RTP kept marine journals, which are in the Paine Papers, of four of the voyages he made during the years 1751 to 1754. In the journal of this first voyage to North Carolina on the sloop Success he describes his arrival: "Thursday Feby. 14. Fine Day an easy Breese at NE; pass'd along by Cape Hattaras about Noon it is long low Land with low Shrubby Bushes, no ways Remarkable for Anything, saving Barreness of Aspect, with respect to which it looks as tho' Cain had been there and Entailed a Curse upon it and founded the Empire of Desolation and Horror upon it; and one Red Sand Hill North. About I o'Clock we passed thro' the Shoals, there being a pretty large Swell the Breakers Run high; we struck 6 or 8 Times, altho we had between 1 1/2, 2 and 3 Fathom of Water which made strong Knees Smite and strong Hearts tremble; our Course thro' was SW by S, giving Birth to one Shoal between us and the Cape, our distance from Cape about two Miles SE; we had a leading Breese all the PM steering w by S and WSW about Sun Set we made Ocracock Island and the Vessells laid at Anchor at Beacon Island Road but not having sun Enough to go over the Barr we stood off and on all Night.".


A lagoon in Carteret County which extends south from Pamlico Sound (Payne, Place Names of the Outer Banks, 60)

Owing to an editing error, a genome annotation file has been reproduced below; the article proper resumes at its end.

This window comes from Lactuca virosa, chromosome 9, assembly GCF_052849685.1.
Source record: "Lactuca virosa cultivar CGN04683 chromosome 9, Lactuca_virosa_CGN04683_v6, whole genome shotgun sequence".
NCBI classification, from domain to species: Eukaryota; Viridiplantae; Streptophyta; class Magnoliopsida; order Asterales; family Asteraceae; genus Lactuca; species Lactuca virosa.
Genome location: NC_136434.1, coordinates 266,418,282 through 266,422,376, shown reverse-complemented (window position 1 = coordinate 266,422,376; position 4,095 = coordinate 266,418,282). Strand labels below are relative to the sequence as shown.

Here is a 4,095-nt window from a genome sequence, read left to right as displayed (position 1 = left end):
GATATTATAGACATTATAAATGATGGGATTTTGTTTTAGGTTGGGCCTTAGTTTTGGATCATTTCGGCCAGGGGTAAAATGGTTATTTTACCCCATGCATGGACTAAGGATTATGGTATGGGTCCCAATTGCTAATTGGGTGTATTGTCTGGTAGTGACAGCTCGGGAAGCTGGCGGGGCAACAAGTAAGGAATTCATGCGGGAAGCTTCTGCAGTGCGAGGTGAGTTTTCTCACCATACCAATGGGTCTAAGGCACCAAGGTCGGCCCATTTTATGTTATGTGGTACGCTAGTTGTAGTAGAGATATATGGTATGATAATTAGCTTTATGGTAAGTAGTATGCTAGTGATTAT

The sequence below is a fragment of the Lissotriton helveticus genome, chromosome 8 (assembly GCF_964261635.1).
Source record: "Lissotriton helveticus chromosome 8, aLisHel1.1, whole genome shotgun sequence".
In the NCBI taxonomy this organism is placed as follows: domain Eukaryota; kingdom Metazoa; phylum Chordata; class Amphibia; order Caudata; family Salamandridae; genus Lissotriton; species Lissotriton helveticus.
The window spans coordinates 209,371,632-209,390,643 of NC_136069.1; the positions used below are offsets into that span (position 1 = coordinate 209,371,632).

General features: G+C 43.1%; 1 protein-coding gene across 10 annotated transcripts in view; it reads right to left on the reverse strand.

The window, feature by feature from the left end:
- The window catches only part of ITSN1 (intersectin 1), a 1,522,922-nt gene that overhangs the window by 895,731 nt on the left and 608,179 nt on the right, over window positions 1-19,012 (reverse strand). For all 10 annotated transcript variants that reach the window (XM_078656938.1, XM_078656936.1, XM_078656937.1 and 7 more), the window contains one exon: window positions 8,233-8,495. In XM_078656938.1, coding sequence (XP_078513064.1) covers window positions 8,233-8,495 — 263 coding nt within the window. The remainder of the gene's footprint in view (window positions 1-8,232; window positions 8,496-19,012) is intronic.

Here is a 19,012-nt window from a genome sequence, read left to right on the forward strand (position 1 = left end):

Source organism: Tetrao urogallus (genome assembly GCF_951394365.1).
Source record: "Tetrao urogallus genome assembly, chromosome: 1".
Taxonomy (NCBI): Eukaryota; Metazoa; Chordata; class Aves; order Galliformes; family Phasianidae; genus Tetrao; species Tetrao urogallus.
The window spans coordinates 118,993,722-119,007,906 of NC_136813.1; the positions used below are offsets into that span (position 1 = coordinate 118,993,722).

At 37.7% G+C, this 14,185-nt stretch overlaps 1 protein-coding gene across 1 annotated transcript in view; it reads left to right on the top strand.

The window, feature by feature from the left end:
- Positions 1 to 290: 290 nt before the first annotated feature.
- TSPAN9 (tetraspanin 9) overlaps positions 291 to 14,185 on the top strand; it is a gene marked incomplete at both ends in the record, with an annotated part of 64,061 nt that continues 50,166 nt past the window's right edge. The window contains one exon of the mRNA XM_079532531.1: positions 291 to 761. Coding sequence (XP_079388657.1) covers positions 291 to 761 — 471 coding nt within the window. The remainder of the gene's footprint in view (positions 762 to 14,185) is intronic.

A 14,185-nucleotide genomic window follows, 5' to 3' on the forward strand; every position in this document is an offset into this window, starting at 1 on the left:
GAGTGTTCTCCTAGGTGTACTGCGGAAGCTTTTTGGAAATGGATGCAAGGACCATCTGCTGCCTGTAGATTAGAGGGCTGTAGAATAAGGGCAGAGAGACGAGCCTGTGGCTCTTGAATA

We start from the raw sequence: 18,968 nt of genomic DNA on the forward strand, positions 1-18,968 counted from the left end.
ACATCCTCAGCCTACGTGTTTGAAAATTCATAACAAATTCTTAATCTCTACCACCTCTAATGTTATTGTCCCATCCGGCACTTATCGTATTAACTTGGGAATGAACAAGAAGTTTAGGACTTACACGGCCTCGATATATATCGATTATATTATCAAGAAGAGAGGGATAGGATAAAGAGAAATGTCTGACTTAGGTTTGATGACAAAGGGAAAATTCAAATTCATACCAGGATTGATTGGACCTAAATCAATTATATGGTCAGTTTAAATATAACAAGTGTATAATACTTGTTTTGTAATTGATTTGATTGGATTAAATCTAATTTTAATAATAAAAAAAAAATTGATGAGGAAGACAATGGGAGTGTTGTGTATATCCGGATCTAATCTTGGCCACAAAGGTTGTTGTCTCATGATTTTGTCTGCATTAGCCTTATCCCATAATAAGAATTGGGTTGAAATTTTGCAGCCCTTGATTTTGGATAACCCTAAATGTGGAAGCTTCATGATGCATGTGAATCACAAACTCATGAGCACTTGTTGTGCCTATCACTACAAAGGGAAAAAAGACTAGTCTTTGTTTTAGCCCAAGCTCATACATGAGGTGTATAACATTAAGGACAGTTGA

132 4.

Lawful money was defined by the Massachusetts General Court in Jan. 1742 to be coined silver of sterling alloy, at the rate of 6s. 8d. per ounce Troy weight (The Acts and Resolves, Public and Private, of the Province of the Massachusetts Bay, 21 vols. [Boston, 1869–1924 hereafter Mass., Province Laws, 2:1083).


Capt. Ling arrived in Boston from South Carolina during the week of Apr. 20 (Boston Gazette, Apr. 23, 1751).

To James Allen, Joseph Palmer, and Richard Cranch
RTP Allen, James Palmer, Joseph Cranch, Richard
Newburn on Nuce River North Carolina March 12th. 1750/1 Gentlemen,

Gentlemen, I wrote you a Letter Per Capt. Ling dated the 1st. Instant in which I informed you of my Passage & Arrival & some hints of the Hardness of Times here the Scarcity & dearness of Tar &c. & the plenty of all Goods, since which Time I have had more Time to look around me & the more I look the more I wonder, a Country equally bad upon all accounts I believe the Heavens don't Cover; but I shall Mention only what Concerns Merchandize; Tarr very scarce & dear, none of the Vessells as I can learn have gotten Tarr under 6/8 and many have given 7/4 Pitch 12/ and What is still worse a Load cannot be gotten under a Month or six Weeks some say two Months, from date hereof; I have sold nothing to tell off since; but could have sold off all my Rum at 3/ but cared not sell at so low a Rate without a parcell of English Goods with it. On Thursday the 7th. Instant I went to Bath Town on Pamplico River in order to receve some Money that Mr. Allen gave me an order to Mr. Rosette for being a Debt collected by him from one Clarck but said Clarck is dead & worth nothing & all that has been collected or ever will be is Twenty Pounds Old Ten., wch. I received.